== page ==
You have mostlikely heard about, or read about, Dambisa Moyo and her new book: Dead Aid: Why Aid Is Not Working and How There Is a Better Way for Africa that was published this month by Farrar, Straus and Giroux.
Dambisa Moyo was born and raised in Zambia. She completed a PhD in Economics at Oxford University and holds a Masters from Harvard University. She worked at the World Bank in D.C., then at Goldman Sachs for 8 years in the debt capital markets, hedge fund coverage and in global macroeconomics teams.
Her new book says that foreign aid is preventing Africa from becoming self-reliant. She proposes that within the decade, all foreign aid to Africa be cut off. To make her point about ‘dead aid’ she has gone after Bono and other celebrities who flock to Africa to get babies and give aid. She has earned herself the title, Anti-Bono.
Her argument is that billions of dollars in aid sent from wealthy countries to developing African nations has not helped to reduce poverty and increase growth. She points out that poverty levels continue to escalate and growth rates have steadily declined-and millions continue to suffer.
She sees the way to salvation through trade, and cites China as one super power who might be the answer for Africa, though she has some serious reservations about China, too.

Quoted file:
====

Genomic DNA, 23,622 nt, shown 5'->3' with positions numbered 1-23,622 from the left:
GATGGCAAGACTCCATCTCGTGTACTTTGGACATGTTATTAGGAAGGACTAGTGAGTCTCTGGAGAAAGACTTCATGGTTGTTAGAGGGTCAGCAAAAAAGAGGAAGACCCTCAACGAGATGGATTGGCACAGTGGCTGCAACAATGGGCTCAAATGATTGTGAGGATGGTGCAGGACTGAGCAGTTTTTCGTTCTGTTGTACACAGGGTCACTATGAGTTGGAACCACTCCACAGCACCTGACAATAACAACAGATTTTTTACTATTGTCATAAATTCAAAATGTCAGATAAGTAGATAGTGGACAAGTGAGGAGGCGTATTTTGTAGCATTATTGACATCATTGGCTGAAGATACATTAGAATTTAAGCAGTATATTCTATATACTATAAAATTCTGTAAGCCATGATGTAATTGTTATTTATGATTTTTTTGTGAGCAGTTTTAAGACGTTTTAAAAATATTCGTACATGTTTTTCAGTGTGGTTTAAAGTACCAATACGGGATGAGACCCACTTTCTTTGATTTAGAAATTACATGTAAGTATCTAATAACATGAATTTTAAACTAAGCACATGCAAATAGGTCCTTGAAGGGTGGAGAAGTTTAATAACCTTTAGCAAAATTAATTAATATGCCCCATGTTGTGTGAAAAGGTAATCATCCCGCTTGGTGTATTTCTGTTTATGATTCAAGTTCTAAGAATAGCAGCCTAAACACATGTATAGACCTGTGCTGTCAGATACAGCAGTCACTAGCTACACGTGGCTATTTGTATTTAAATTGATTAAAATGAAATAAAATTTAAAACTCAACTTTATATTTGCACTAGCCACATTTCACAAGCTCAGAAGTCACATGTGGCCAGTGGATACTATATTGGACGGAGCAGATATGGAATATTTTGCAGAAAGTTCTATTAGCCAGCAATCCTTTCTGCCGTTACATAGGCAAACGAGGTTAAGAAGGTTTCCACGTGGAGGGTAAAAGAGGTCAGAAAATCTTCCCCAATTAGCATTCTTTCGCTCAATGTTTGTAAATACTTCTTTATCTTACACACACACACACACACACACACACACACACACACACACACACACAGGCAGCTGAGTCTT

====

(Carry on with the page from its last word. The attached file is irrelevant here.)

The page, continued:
She loves micro credits. She thinks that remittances from the African Diaspora as a key factor. That, and good local government. “The African issue should be championed by the African leaders charged with delivering long-term growth for their people. Anyone else offering opinions is pretty much moot” is how she sums it all up
But what about the Peace Corps? Where, if anywhere, are the PCVs? Are they, as we said in the ’60s, part of the problem, or part of the solution?
One way, I think, we make our difference is at the micro level. Nowhere in Africa can you find anyone more micro than a PCV! We are living examples of ‘micro’ as we walk at the grass roots levels through all those villages and towns. Think about our small role in the African landscape the next time Bono flies over the Sahel.